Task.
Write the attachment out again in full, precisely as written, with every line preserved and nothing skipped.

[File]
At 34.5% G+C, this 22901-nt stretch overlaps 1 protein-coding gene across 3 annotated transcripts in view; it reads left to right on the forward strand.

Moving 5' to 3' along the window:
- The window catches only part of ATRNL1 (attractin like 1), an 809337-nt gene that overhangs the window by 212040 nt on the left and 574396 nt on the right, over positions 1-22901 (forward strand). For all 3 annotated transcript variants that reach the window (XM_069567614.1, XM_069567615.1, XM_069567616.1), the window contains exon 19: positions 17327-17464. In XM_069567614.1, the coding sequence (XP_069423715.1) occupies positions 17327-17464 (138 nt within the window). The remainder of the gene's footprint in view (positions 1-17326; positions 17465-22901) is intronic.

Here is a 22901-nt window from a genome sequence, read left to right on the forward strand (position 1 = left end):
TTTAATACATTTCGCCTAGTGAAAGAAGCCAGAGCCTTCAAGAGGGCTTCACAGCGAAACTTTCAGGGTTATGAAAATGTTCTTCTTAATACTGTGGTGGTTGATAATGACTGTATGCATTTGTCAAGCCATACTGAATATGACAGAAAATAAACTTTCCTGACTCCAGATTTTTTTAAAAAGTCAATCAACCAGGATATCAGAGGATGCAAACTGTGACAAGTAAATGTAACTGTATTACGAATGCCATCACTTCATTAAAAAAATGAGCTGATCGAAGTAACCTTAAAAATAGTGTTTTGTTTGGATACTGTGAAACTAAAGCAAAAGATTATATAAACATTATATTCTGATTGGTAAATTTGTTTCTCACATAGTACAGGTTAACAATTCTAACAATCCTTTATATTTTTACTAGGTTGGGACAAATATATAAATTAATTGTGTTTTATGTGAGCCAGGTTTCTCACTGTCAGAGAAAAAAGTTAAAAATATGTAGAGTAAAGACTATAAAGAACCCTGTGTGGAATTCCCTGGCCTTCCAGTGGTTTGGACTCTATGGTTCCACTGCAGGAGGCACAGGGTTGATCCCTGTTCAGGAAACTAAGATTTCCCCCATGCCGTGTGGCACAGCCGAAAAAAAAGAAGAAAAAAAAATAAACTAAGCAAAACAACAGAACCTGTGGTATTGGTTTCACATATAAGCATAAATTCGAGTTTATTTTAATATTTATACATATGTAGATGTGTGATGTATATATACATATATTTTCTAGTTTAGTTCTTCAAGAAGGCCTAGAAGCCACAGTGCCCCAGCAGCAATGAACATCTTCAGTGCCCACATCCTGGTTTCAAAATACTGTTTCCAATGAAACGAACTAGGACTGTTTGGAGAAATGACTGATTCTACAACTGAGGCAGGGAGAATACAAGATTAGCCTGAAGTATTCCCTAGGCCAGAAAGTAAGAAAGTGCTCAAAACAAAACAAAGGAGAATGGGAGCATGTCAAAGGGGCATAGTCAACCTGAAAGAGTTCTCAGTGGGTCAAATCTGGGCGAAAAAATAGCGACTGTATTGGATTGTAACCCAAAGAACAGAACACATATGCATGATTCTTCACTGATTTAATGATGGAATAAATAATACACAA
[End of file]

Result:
At 34.5% G+C, this 22901-nt stretch overlaps 1 protein-coding gene across 3 annotated transcripts in view; it reads left to right on the forward strand.

Moving 5' to 3' along the window:
- The window catches only part of ATRNL1 (attractin like 1), an 809337-nt gene that overhangs the window by 212040 nt on the left and 574396 nt on the right, over positions 1-22901 (forward strand). For all 3 annotated transcript variants that reach the window (XM_069567614.1, XM_069567615.1, XM_069567616.1), the window contains exon 19: positions 17327-17464. In XM_069567614.1, the coding sequence (XP_069423715.1) occupies positions 17327-17464 (138 nt within the window). The remainder of the gene's footprint in view (positions 1-17326; positions 17465-22901) is intronic.

Here is a 22901-nt window from a genome sequence, read left to right on the forward strand (position 1 = left end):
TTTAATACATTTCGCCTAGTGAAAGAAGCCAGAGCCTTCAAGAGGGCTTCACAGCGAAACTTTCAGGGTTATGAAAATGTTCTTCTTAATACTGTGGTGGTTGATAATGACTGTATGCATTTGTCAAGCCATACTGAATATGACAGAAAATAAACTTTCCTGACTCCAGATTTTTTTAAAAAGTCAATCAACCAGGATATCAGAGGATGCAAACTGTGACAAGTAAATGTAACTGTATTACGAATGCCATCACTTCATTAAAAAAATGAGCTGATCGAAGTAACCTTAAAAATAGTGTTTTGTTTGGATACTGTGAAACTAAAGCAAAAGATTATATAAACATTATATTCTGATTGGTAAATTTGTTTCTCACATAGTACAGGTTAACAATTCTAACAATCCTTTATATTTTTACTAGGTTGGGACAAATATATAAATTAATTGTGTTTTATGTGAGCCAGGTTTCTCACTGTCAGAGAAAAAAGTTAAAAATATGTAGAGTAAAGACTATAAAGAACCCTGTGTGGAATTCCCTGGCCTTCCAGTGGTTTGGACTCTATGGTTCCACTGCAGGAGGCACAGGGTTGATCCCTGTTCAGGAAACTAAGATTTCCCCCATGCCGTGTGGCACAGCCGAAAAAAAAGAAGAAAAAAAAATAAACTAAGCAAAACAACAGAACCTGTGGTATTGGTTTCACATATAAGCATAAATTCGAGTTTATTTTAATATTTATACATATGTAGATGTGTGATGTATATATACATATATTTTCTAGTTTAGTTCTTCAAGAAGGCCTAGAAGCCACAGTGCCCCAGCAGCAATGAACATCTTCAGTGCCCACATCCTGGTTTCAAAATACTGTTTCCAATGAAACGAACTAGGACTGTTTGGAGAAATGACTGATTCTACAACTGAGGCAGGGAGAATACAAGATTAGCCTGAAGTATTCCCTAGGCCAGAAAGTAAGAAAGTGCTCAAAACAAAACAAAGGAGAATGGGAGCATGTCAAAGGGGCATAGTCAACCTGAAAGAGTTCTCAGTGGGTCAAATCTGGGCGAAAAAATAGCGACTGTATTGGATTGTAACCCAAAGAACAGAACACATATGCATGATTCTTCACTGATTTAATGATGGAATAAATAATACACAA